Slow Pace of Obamacare Repeal Leaves House Conservatives Fuming

by Sahil Kapur

House Republicans voiced frustrations Tuesday about slow-moving efforts to unwind Obamacare, urging their leaders to pick up the pace on a top campaign promise.

“Let’s get rid of it,” Representative Jim Jordan of Ohio told reporters at a forum for House conservatives. “That’s what we told the voters we’d do.”

He wasn’t alone.

“I, too, am frustrated with the pace,” said Representative Scott Perry of Pennsylvania. “America needs to know what we stand for. We should vote on something.”

“We should get a plan together that we all, at least we can vote on and decide where we have the votes and where we don’t and where we need to do some work and what policies we can agree upon. And I think the failure to do that over the last four years has caught us somewhat flat-footed,” Perry said.

The frustrations reflect the dilemma facing Republican leaders caught between years-long promises to smash the Affordable Care Act and the political reality of upending the health care system in a way that could cause millions of Americans to lose their health insurance.

Lacking Details

Party members emerged from a closed-door retreat in Philadelphia last week frustrated at the lack of progress in uniting around a plan to repeal and replace Obamacare.

Numerous health-care alternatives have been offered by Republicans, but none have won consensus in the party. GOP leaders and committee chairmen have yet to get behind a legislative alternative, although House Speaker Paul Ryan has put forward a series of broad ideas in a blueprint released last year, including refundable tax credits and high-risk pools.

Even so, Representative Raul Labrador of Idaho offered a terse response when asked Monday whether any progress had been made in the health-care meeting at the retreat.

“No,” he said.

“There are a lot of good ideas,” he continued. “We just need to get the committees to do their work.”

Caught Off-Guard

Perry suggested Republicans were too complacent ahead of the election because they didn’t expect to win full control of White House and Congress.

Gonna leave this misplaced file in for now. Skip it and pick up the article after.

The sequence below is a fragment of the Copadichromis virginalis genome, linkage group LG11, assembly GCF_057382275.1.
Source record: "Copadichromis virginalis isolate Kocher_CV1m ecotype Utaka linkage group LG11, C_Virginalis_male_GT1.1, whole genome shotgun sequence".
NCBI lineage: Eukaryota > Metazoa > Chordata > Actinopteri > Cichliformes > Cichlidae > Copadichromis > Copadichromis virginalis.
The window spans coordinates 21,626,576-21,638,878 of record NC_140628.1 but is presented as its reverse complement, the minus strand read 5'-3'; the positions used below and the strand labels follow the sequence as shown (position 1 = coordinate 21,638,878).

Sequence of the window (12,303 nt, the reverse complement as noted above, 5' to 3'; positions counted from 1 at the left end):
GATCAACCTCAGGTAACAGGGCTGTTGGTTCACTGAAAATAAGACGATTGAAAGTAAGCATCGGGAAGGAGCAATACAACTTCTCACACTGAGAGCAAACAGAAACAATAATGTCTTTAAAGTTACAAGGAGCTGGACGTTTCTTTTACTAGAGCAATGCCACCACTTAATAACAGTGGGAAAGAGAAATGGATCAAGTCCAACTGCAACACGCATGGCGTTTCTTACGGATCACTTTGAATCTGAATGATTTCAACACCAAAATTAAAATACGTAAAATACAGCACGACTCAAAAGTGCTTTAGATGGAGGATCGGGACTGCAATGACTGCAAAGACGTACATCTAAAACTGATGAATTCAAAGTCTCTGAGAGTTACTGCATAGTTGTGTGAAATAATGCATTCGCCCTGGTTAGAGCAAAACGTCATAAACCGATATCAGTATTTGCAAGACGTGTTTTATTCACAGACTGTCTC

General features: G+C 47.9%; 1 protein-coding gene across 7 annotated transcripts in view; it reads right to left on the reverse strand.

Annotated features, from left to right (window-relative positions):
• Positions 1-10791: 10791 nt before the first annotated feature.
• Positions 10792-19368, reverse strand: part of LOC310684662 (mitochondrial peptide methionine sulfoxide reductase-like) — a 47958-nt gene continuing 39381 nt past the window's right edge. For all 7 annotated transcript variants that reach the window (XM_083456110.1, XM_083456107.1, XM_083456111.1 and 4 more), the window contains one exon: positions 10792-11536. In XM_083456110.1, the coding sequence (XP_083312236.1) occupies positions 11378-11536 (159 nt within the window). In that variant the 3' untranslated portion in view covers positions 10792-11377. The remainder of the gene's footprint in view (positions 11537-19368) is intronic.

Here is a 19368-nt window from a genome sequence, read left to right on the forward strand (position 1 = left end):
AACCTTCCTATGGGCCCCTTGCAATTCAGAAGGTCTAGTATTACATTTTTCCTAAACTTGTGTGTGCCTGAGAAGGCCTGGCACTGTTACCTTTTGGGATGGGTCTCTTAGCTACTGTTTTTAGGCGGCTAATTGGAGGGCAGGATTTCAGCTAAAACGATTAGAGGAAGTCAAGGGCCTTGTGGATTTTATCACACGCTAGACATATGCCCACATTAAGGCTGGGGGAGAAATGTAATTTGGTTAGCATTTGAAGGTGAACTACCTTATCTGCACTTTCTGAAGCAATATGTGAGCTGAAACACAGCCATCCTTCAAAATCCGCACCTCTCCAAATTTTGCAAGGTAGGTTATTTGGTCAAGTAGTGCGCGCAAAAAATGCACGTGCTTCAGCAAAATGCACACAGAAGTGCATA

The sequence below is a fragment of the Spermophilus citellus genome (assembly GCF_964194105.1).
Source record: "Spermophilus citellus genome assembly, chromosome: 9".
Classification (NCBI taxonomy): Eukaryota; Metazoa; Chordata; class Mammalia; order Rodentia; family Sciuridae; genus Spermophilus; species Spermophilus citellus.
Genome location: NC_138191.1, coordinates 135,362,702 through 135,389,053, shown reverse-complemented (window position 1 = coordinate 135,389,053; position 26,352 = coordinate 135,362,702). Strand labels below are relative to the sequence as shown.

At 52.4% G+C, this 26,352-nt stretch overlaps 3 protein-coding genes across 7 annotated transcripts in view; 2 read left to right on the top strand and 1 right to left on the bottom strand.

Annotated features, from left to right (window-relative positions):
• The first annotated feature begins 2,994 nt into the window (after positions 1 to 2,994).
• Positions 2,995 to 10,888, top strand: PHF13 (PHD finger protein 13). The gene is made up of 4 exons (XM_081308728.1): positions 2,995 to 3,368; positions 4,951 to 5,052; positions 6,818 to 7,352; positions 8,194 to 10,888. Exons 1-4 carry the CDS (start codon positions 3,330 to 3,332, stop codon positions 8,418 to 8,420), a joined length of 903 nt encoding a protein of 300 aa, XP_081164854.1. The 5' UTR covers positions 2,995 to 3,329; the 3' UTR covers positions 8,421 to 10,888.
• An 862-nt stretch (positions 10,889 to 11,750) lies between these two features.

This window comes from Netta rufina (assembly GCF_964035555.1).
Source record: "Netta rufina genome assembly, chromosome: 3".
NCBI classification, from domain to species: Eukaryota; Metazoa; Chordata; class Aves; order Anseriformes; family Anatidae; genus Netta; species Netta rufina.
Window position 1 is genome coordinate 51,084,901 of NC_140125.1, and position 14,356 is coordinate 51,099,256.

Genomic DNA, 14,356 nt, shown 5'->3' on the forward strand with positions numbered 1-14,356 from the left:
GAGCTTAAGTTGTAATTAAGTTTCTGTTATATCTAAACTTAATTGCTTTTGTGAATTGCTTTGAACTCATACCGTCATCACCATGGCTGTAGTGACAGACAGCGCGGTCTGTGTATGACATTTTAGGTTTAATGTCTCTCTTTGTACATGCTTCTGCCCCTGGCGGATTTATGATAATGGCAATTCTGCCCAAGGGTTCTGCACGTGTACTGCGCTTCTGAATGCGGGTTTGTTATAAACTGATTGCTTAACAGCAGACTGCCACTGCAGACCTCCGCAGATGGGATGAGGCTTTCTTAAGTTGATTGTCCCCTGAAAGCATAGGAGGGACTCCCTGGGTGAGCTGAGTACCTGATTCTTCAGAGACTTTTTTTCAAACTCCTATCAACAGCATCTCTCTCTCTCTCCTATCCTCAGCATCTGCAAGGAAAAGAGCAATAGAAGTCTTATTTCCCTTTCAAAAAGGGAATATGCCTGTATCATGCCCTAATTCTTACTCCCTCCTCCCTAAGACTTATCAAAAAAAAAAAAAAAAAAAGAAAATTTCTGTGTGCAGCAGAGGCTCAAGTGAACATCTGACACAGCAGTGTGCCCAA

“Many here in Washington, D.C., didn’t think there was going to be a Republican-controlled House, Senate and executive branch and now it’s happened and we’re scurrying around and that’s unfortunate,” he said. “Because I think the time was there and we should have stood for something. And that puts us behind right now and gives some advantage to the other arguments.”

On Tuesday, Labrador said it’s “frustrating” that many Republicans are privately calling for a more government-centered approach than the party has been promising publicly.

“I’m hearing a lot of members say that they want Obamacare-light. And that’s not what we promised the American people,” Labrador said. “I’m very concerned about the things I’m hearing in the conference because they’re different than the things I’ve heard over the last six years.”

The budget resolution adopted by Congress earlier this month set a Jan. 27 deadline for the budget committees to receive and act on recommendations for a repeal bill. It came and went without legislation, but Republicans have noted that there’s no penalty for missing the deadline.

‘Step-By-Step Approach’

Ryan said to expect progress soon on health care.

“First, our committees are set to begin holding legislative hearings on bills to deliver relief for Americans struggling under Obamacare,” Ryan told reporters Tuesday. “This is the next step in a step-by-step approach to repealing and replacing Obamacare with an affordable, patient-centered system.”

Labrador, Perry and Jordan agreed that any plan must fully repeal Obamacare — taxes, subsidies, mandates and regulations.

“Heck yes — if it’s a full repeal,” Jordan said when asked if he’d back a repeal without a replacement.

Labrador agreed, but added, “I’m not hearing a plan for full repeal.”

On the other end of the GOP spectrum, Representative Charlie Dent, who represents a swing district in Pennsylvania, said he’s concerned the more conservative Republicans will block a health-care replacement bill.

“I do worry that if we were to repeal large swaths of this thing without a replacement there will be those on the hard right who will denounce any replacement package as Obamacare-light,” Dent said last week at the retreat in Philadelphia. “So that’s a political dynamic that we have to consider.”

Meanwhile, Representative Mark Sanford of South Carolina noted the hard lesson that Democrats learned in 2009 and 2010 before they upended the system.

“As a political reality, people get really ginned up about health care,” he said.


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